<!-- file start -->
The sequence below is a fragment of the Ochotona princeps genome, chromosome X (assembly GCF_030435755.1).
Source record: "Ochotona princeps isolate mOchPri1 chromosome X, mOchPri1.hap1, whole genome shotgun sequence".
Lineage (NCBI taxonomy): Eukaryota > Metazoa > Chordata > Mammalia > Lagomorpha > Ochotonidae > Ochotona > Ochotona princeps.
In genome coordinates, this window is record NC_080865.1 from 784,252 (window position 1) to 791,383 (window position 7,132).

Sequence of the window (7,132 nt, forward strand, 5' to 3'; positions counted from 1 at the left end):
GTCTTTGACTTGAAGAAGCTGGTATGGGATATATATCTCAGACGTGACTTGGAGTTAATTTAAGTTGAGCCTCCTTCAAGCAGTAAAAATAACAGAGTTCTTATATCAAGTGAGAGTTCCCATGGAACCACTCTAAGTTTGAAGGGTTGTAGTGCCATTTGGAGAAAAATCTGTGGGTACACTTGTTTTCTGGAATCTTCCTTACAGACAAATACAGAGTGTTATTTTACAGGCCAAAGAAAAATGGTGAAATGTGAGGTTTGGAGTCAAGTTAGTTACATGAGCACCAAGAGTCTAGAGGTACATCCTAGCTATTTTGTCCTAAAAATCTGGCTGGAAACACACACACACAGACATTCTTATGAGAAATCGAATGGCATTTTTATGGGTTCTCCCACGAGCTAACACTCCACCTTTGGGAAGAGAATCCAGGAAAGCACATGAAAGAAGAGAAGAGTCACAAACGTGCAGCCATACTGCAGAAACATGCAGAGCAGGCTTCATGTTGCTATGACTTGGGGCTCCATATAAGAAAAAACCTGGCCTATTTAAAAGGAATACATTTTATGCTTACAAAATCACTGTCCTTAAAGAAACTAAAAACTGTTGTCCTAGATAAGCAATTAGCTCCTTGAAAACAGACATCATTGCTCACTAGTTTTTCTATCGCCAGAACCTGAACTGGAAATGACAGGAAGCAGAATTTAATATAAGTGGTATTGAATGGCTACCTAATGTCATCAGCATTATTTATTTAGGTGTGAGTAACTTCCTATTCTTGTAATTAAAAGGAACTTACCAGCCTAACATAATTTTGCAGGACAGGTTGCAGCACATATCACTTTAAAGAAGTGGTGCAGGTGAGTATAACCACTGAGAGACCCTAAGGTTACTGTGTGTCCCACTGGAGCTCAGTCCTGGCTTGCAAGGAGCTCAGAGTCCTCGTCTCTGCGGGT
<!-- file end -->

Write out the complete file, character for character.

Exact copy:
The sequence below is a fragment of the Ochotona princeps genome, chromosome X (assembly GCF_030435755.1).
Source record: "Ochotona princeps isolate mOchPri1 chromosome X, mOchPri1.hap1, whole genome shotgun sequence".
Lineage (NCBI taxonomy): Eukaryota > Metazoa > Chordata > Mammalia > Lagomorpha > Ochotonidae > Ochotona > Ochotona princeps.
In genome coordinates, this window is record NC_080865.1 from 784,252 (window position 1) to 791,383 (window position 7,132).

Sequence of the window (7,132 nt, forward strand, 5' to 3'; positions counted from 1 at the left end):
GTCTTTGACTTGAAGAAGCTGGTATGGGATATATATCTCAGACGTGACTTGGAGTTAATTTAAGTTGAGCCTCCTTCAAGCAGTAAAAATAACAGAGTTCTTATATCAAGTGAGAGTTCCCATGGAACCACTCTAAGTTTGAAGGGTTGTAGTGCCATTTGGAGAAAAATCTGTGGGTACACTTGTTTTCTGGAATCTTCCTTACAGACAAATACAGAGTGTTATTTTACAGGCCAAAGAAAAATGGTGAAATGTGAGGTTTGGAGTCAAGTTAGTTACATGAGCACCAAGAGTCTAGAGGTACATCCTAGCTATTTTGTCCTAAAAATCTGGCTGGAAACACACACACACAGACATTCTTATGAGAAATCGAATGGCATTTTTATGGGTTCTCCCACGAGCTAACACTCCACCTTTGGGAAGAGAATCCAGGAAAGCACATGAAAGAAGAGAAGAGTCACAAACGTGCAGCCATACTGCAGAAACATGCAGAGCAGGCTTCATGTTGCTATGACTTGGGGCTCCATATAAGAAAAAACCTGGCCTATTTAAAAGGAATACATTTTATGCTTACAAAATCACTGTCCTTAAAGAAACTAAAAACTGTTGTCCTAGATAAGCAATTAGCTCCTTGAAAACAGACATCATTGCTCACTAGTTTTTCTATCGCCAGAACCTGAACTGGAAATGACAGGAAGCAGAATTTAATATAAGTGGTATTGAATGGCTACCTAATGTCATCAGCATTATTTATTTAGGTGTGAGTAACTTCCTATTCTTGTAATTAAAAGGAACTTACCAGCCTAACATAATTTTGCAGGACAGGTTGCAGCACATATCACTTTAAAGAAGTGGTGCAGGTGAGTATAACCACTGAGAGACCCTAAGGTTACTGTGTGTCCCACTGGAGCTCAGTCCTGGCTTGCAAGGAGCTCAGAGTCCTCGTCTCTGCGGGT